How Your Pet’s Health Can Affect Your Own Well-Being

If you are living with a seriously (or terminally) ill dog, cat, or other companion animal, then you know how stressful that can be.  A recent study published in the Veterinary Record has found that your pet’s health problems have a very real impact on your emotional health.  Caregivers for sick pets are much more likely to suffer from stress, depression, and anxiety than the owners of healthy animals.

Research conducted by Kent State University scientists surveyed 119 owners of dogs and cats with a chronic or terminal illness and 119 owners of healthy pets.  Not surprisingly, the “caregiver burden” was much greater in the owners of the sick pets, who showed more symptoms of stress, anxiety, and depression—as well as an overall lower quality of life and poorer psycho-social functioning—than the people who lived with healthy pets.

The researchers note that the concept of caregiver burden in pet owners needs to be better understood by veterinarians, so that they can recognize and help clients who show signs of stress and depression.  They suggest that vets can even partner with mental health professionals to support their clients.

In an editorial that accompanies the article, the authors note that the stress of caring for a seriously or terminally ill pet can be as substantial as that of caring for a very sick human family member.  But caregivers for ill humans have a significant support network (nurses, home health aides, hospice, etc.) that pet owners do not have.  The authors argue that this is why it’s so important for veterinarians to be well-trained in how to handle client distress in difficult situations.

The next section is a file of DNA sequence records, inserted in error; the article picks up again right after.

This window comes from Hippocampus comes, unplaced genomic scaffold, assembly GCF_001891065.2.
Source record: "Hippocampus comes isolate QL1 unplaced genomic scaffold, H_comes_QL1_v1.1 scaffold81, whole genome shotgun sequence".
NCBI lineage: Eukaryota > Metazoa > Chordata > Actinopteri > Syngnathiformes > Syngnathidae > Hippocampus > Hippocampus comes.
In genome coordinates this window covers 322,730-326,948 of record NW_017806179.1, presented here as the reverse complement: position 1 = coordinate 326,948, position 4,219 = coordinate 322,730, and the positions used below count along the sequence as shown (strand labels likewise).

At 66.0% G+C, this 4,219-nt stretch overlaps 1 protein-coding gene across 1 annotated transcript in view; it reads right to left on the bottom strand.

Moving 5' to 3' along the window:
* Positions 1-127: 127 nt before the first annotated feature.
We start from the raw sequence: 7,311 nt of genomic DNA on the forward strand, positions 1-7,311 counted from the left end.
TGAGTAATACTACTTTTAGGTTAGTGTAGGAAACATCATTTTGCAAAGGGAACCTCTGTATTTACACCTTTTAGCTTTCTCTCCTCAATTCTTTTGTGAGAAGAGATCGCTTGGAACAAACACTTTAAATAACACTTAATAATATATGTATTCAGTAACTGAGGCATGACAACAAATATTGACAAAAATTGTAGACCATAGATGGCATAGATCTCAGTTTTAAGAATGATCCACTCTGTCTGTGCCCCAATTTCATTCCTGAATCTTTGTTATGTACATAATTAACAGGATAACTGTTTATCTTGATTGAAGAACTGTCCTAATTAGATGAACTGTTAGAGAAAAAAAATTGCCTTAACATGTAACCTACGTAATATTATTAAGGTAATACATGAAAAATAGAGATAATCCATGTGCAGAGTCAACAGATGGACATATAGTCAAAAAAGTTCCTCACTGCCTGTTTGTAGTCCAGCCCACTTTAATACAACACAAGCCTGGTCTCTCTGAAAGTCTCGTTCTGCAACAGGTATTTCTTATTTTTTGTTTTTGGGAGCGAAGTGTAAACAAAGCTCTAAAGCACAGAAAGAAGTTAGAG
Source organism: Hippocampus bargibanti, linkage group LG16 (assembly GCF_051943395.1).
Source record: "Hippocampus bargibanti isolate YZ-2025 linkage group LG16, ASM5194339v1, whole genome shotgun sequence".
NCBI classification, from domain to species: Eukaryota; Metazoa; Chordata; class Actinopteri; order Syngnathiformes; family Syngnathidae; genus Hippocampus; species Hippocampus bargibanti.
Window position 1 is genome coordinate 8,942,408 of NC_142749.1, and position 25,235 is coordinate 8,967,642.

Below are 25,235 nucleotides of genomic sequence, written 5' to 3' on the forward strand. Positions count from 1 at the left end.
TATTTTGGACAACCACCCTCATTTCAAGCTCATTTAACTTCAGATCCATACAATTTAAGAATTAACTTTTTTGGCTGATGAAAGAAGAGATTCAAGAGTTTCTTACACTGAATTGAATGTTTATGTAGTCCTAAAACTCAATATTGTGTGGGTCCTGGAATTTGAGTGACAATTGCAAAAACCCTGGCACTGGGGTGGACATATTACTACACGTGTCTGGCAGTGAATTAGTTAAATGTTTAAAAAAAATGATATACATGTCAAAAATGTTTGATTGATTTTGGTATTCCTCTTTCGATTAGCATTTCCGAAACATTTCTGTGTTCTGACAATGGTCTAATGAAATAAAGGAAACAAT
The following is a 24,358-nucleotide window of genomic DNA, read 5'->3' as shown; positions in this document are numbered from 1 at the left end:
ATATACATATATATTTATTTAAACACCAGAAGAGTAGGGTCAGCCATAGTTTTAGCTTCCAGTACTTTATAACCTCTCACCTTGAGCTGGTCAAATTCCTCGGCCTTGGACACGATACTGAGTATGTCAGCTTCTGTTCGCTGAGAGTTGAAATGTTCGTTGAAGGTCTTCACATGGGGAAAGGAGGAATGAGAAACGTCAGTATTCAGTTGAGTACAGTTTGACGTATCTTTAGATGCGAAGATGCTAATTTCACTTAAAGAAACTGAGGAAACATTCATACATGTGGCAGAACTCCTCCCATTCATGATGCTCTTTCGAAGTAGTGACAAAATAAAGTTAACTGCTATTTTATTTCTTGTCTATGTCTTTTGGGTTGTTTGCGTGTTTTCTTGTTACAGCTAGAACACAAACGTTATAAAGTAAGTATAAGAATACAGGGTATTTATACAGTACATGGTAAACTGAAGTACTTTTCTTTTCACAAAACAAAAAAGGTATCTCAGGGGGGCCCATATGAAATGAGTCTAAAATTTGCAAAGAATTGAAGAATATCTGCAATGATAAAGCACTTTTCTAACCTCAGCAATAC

12 thoughts on “How Your Pet’s Health Can Affect Your Own Well-Being

  1. Caring for an epi-warrior certainly has heightened my level of worry. But I try to make a concerted effort to breathe deeply especially when Elsa seizes. If I’m stressed, it won’t help her out. Thanks for sharing the study link.

  2. Good point – some of the vets of my father’s era had no idea how to deal with a bereaved client, but my own vets have been wonderful. I get so stressed with Charlie overgrooming, it reduces me to tears…

  3. This is so true for me when caring for Spinner this time last year when he had cancer it was several weeks. It really took a toll emotionally/physically actually looking back I don’t know how I did it, but I just did I guess. My holistic vet was good but my reg vet no so much, I think that holistic vets are more supportive as they have a different approach to things.

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